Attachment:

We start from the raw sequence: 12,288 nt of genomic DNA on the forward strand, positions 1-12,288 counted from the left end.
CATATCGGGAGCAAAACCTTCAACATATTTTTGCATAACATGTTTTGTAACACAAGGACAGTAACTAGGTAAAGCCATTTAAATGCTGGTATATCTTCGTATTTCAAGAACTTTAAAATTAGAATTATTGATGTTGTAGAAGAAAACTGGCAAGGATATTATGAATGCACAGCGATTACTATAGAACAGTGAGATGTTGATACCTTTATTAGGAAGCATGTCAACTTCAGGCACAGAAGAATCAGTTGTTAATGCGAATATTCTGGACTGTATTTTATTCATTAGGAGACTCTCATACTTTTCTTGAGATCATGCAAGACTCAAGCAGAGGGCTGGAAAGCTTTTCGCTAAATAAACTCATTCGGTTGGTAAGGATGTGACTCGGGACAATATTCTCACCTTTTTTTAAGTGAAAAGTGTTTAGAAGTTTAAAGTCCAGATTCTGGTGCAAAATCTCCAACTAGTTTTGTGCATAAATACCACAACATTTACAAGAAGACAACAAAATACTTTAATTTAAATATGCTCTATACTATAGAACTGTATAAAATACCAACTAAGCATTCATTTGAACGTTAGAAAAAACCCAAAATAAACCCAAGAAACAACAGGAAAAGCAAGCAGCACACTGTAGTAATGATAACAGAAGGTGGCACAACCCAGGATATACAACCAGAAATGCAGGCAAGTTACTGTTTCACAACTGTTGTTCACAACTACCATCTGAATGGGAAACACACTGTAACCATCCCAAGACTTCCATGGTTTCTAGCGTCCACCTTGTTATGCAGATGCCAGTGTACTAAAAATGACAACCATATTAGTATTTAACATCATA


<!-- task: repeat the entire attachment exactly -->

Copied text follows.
We start from the raw sequence: 12,288 nt of genomic DNA on the forward strand, positions 1-12,288 counted from the left end.
CATATCGGGAGCAAAACCTTCAACATATTTTTGCATAACATGTTTTGTAACACAAGGACAGTAACTAGGTAAAGCCATTTAAATGCTGGTATATCTTCGTATTTCAAGAACTTTAAAATTAGAATTATTGATGTTGTAGAAGAAAACTGGCAAGGATATTATGAATGCACAGCGATTACTATAGAACAGTGAGATGTTGATACCTTTATTAGGAAGCATGTCAACTTCAGGCACAGAAGAATCAGTTGTTAATGCGAATATTCTGGACTGTATTTTATTCATTAGGAGACTCTCATACTTTTCTTGAGATCATGCAAGACTCAAGCAGAGGGCTGGAAAGCTTTTCGCTAAATAAACTCATTCGGTTGGTAAGGATGTGACTCGGGACAATATTCTCACCTTTTTTTAAGTGAAAAGTGTTTAGAAGTTTAAAGTCCAGATTCTGGTGCAAAATCTCCAACTAGTTTTGTGCATAAATACCACAACATTTACAAGAAGACAACAAAATACTTTAATTTAAATATGCTCTATACTATAGAACTGTATAAAATACCAACTAAGCATTCATTTGAACGTTAGAAAAAACCCAAAATAAACCCAAGAAACAACAGGAAAAGCAAGCAGCACACTGTAGTAATGATAACAGAAGGTGGCACAACCCAGGATATACAACCAGAAATGCAGGCAAGTTACTGTTTCACAACTGTTGTTCACAACTACCATCTGAATGGGAAACACACTGTAACCATCCCAAGACTTCCATGGTTTCTAGCGTCCACCTTGTTATGCAGATGCCAGTGTACTAAAAATGACAACCATATTAGTATTTAACATCATA